Rotarian Carolyn Tedford said, “The PRCC Market exists to overcome food insecurities by serving both students and employees of Pearl River Community College.  Rotary is honored to partner with this organization to improve our campus community.”  

Cash donations are the preferred method of supporting The Market. This way volunteers can purchase what is most needed. All donations, including non-perishable food items and clothing, are coordinated through Lisa Mapp at lmapp@prcc.edu or 601-403-1419. 

“Food insecurity is a huge problem in today’s society,” said Mapp. “Students who are hungry find it very difficult to focus on coursework. Our goal is to make sure that no one at PRCC goes hungry, whether it be student, staff or faculty.  

“The success of The Market relies solely on the generous donations that we receive from individuals and civic organizations.” 

Current PRCC students, faculty and staff can complete the Market Request form (prcc.edu/river-life/market) for assistance. Everything is scheduled by appointment only. 

For the latest news on Pearl River Community College, visit PRCC.edu and follow us on Twitter (@PRCC_Wildcats), Instagram (PRCCWILDCATS), and Facebook (@PRCCMKTG). 

Photo Caption:

Rotary Club of Poplarville members make presentation of $700 to The Market.  

Left to Right: Steve Reid, Karla Lee, Carolyn Tedford, Jennifer Seal, Linda Hawkins, Carol Williams, Dalton Spiers, Lisa Mapp, Kathleen Martin

 

October 19, 2021 - 9:07am
 
PRCC Singers are embracing ‘204060 Challenge’

PRCC Singers are embracing ‘204060 Challenge’

Members of the PRCC Singers are no strangers to challenging themselves when it comes to their vocal abilities. Now, they are embracing a new challenge that will help develop their skills as musicians, leaders and humans.  

The “204060 Challenge” is the brainchild of Dr. LaDona Tyson, Director of Choral Groups at PRCC, and Dr. Trevor Hunt, Director of the Brownstone Center for the Arts. It was inspired by other health and fitness challenges that have grown in popularity.  

The goal is to have participants hold themselves to the highest possible standard in life. This translates into daily discipline that allows them to become a better friend, student, employee and servant.  

“I was inspired by the ‘75 Hard Challenge’ that was started by entrepreneur and best-selling author Andy Frisella,” said Tyson. “It revolves around daily discipline through achieving numerous tasks each day and tracking those in an app. I felt that my students could benefit both personally and as a team from going through a daily discipline challenge together.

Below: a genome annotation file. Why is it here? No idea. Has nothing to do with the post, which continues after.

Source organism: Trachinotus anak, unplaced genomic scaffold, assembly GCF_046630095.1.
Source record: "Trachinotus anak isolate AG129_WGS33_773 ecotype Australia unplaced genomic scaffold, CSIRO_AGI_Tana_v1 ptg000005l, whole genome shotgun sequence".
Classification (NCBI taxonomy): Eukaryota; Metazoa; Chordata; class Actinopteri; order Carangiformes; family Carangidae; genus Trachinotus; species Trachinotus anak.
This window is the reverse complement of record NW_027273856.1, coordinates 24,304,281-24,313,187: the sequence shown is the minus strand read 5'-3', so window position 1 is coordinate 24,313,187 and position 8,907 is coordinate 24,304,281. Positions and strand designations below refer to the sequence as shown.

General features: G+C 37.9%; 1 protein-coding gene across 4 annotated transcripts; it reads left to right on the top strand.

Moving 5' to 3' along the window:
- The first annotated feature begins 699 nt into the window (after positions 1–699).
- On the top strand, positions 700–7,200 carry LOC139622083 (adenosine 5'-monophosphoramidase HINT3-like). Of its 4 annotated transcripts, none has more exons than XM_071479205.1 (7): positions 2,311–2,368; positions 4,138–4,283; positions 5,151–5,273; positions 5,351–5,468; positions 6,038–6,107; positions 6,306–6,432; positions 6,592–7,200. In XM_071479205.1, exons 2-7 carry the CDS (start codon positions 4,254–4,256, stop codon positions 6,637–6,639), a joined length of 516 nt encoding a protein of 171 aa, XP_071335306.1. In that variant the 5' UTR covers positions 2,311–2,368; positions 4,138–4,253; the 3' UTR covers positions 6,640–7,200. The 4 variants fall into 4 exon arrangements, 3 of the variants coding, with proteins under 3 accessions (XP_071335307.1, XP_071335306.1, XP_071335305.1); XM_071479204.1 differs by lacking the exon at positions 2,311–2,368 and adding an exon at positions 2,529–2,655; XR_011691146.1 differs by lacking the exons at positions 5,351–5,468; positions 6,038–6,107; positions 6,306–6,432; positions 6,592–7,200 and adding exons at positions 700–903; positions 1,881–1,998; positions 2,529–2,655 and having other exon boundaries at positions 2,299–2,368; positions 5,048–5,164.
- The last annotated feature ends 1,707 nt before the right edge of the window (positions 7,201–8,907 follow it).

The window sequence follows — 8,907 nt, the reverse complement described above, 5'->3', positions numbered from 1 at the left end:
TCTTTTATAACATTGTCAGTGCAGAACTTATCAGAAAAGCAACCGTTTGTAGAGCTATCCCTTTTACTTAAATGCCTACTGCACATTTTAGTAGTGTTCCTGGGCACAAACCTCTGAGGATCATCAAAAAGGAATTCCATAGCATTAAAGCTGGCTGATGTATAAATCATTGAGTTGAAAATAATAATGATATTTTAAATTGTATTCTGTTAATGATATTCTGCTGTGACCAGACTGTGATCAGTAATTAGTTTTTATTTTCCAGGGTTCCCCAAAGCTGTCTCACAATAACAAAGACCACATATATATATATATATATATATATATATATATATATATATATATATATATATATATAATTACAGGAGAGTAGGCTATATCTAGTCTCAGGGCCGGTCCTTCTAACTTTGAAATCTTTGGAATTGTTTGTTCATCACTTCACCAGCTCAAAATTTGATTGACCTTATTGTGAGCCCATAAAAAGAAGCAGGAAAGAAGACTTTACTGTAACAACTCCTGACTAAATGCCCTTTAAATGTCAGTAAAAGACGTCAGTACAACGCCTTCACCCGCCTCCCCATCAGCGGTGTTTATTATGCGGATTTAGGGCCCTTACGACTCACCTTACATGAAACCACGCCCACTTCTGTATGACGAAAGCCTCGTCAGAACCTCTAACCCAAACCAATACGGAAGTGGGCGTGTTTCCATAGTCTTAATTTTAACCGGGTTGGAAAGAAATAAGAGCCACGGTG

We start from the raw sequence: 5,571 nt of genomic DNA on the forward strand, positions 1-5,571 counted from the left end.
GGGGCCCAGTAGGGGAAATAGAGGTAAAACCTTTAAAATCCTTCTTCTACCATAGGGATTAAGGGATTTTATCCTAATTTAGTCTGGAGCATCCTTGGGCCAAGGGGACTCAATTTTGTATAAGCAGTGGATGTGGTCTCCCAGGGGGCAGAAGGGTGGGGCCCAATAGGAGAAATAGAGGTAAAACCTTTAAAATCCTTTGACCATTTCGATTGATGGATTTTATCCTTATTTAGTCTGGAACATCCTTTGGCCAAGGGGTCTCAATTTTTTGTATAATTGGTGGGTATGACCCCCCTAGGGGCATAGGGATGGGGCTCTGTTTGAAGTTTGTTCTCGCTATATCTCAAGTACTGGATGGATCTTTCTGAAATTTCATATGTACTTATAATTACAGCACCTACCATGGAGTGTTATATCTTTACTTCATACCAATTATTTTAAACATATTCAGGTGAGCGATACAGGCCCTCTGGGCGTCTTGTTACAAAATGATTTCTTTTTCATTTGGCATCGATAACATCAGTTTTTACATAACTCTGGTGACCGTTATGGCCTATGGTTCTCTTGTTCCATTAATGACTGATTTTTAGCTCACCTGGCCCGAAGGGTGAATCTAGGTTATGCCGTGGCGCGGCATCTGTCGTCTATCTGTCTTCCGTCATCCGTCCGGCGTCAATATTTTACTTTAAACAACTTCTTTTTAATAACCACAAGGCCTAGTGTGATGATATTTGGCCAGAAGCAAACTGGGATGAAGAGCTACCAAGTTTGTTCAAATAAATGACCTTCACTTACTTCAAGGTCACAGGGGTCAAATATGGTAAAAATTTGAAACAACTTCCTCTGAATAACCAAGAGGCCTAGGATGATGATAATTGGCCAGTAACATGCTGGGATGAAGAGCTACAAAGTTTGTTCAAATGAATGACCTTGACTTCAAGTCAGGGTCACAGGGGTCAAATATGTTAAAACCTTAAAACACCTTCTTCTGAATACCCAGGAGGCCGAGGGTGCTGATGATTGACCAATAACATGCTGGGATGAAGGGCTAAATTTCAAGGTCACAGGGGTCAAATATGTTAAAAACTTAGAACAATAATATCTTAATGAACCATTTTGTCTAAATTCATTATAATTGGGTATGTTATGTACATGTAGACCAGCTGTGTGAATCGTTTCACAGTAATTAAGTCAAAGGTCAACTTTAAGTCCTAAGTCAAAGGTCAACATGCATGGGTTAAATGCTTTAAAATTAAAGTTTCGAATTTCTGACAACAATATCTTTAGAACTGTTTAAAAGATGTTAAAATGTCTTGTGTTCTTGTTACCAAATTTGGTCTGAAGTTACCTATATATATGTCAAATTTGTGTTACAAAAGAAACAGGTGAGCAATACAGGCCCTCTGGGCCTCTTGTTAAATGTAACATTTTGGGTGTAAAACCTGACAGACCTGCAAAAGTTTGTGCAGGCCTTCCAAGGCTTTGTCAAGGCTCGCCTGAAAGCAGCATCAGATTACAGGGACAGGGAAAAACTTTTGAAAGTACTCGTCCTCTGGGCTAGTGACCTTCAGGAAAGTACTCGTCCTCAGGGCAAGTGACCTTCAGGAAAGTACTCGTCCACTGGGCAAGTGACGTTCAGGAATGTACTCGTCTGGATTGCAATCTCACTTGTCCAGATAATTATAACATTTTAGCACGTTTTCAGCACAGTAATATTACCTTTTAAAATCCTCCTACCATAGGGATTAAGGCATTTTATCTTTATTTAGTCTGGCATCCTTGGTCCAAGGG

“Part of the ‘Wildcat Way’ is equipping our students to be successful in life outside of the classroom, so these daily tasks are designed to facilitate growth as musicians, but more importantly, as contributing members of society.”   

Participants of the 204060 Challenge must complete six daily tasks over the course of 20, 40 and 60 days. Tasks include daily reading, healthy eating, exercise, water in-take, a social media post with #204060challenge in the caption, and daily practice of choir music.   

The 204060 Challenge began on October 1 and will conclude on February 1. Participants who miss a day of completing all six tasks can restart at any point.   

PRCC Singers 204060 Challenge

Each participant was given the book “The Code. The Evaluation. The Protocols: Striving to Become an Eminently Qualified Human" by Jocko Willink, a 204060challenge reminder wrist band, and a 64-ounce water bottle.   

When thinking through the specifics of the challenge, Hunt and Tyson knew that reading leadership books would be a high priority and wanted them to start with the same book.    

“The title we selected explores leadership through daily discipline. It was as perfect fit for our challenge,” said Tyson. 

During the challenge, participants will collaborate to identify a need in the community, and at the end of the challenge they will lead a service project to meet that need.